The relationship between covert and overt interpersonal conflict and child to parent conflict can be considered to be the link to youth antisocial behaviors. There is a direct linkage between interpersonal conflicts and antisocial behaviors, also from interpersonal conflict to depression and later antisocial behavior (Bhagwati, 2011, 4).
There is a significant direct impact through increased parent child conflicts. According to social theorists, the conflicts that exist between parents, also known as inter-parental conflicts, have led to considerable effects on adolescent adjustment. The growing literature also suggests that couple and marital conflicts may at most cases spill over into other family chaos such as parent to child relationship and parenting and eventually end up creating impacts on the well-being of children. Social cognitive and contextual theorists have discussed the indirect and direct influences at work with the family system for a long time.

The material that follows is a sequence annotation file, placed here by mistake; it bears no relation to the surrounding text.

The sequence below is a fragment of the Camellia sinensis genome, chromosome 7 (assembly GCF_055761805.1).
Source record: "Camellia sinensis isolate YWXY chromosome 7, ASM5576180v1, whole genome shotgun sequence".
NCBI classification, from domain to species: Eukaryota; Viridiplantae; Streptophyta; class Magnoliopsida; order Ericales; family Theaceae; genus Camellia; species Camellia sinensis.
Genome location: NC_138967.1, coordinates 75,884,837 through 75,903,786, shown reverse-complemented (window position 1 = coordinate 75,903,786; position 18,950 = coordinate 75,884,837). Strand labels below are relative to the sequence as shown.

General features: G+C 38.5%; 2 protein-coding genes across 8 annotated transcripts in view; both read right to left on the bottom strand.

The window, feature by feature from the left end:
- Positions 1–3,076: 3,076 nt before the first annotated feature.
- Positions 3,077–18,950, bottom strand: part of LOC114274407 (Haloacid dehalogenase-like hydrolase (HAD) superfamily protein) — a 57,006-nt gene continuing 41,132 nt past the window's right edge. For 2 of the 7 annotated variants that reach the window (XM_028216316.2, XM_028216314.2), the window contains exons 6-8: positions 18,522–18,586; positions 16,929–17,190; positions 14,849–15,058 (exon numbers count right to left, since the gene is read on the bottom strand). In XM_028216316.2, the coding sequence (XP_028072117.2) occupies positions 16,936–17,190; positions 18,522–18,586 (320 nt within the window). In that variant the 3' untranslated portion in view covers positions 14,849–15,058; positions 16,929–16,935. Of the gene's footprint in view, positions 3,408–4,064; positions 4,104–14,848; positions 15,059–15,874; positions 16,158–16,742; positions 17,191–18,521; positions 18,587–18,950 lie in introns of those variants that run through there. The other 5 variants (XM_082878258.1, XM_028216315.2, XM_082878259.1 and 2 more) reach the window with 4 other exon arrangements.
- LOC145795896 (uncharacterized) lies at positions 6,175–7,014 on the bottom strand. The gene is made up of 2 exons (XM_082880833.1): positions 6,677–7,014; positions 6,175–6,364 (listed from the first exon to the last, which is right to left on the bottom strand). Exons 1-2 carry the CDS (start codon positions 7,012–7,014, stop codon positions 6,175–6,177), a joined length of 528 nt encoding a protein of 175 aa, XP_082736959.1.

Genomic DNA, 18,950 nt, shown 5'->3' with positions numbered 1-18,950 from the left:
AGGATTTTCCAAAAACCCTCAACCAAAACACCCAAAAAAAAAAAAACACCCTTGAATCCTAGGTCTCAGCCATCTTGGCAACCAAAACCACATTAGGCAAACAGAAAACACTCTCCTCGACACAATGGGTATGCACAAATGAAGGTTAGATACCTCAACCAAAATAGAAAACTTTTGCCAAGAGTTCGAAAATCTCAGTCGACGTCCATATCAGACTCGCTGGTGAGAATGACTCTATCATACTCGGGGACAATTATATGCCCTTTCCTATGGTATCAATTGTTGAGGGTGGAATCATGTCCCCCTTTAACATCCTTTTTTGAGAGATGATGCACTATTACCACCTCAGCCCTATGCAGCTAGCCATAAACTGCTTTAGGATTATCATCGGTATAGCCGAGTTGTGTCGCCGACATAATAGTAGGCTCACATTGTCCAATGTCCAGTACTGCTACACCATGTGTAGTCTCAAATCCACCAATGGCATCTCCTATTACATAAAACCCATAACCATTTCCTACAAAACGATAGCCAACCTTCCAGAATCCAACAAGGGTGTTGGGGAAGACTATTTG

Parents tend to shy aware from the family responsibility of taking care of children pretending to be busy with work and duties. Due to this fact the children are left with other caregivers/takers to watch them during the absence of the parents. Under such situations, the child will conform to the behaviour of the caretaker, Children victims of such happenings turn to be introverts and later develop anti-social behaviors characterized by criminal activities such as taking part in gang groups and drug abuse (Bachman, 2010, 32).
The assertion that parent-child relationship and marital affairs are intertwined to a point of portraying the relationship between conflict and antisocial behaviors is a factor that can be verified. Therefore, during the developmental stage of children it is important to articulate the right norms and good needs for them to bring them to conformity with the best behavior.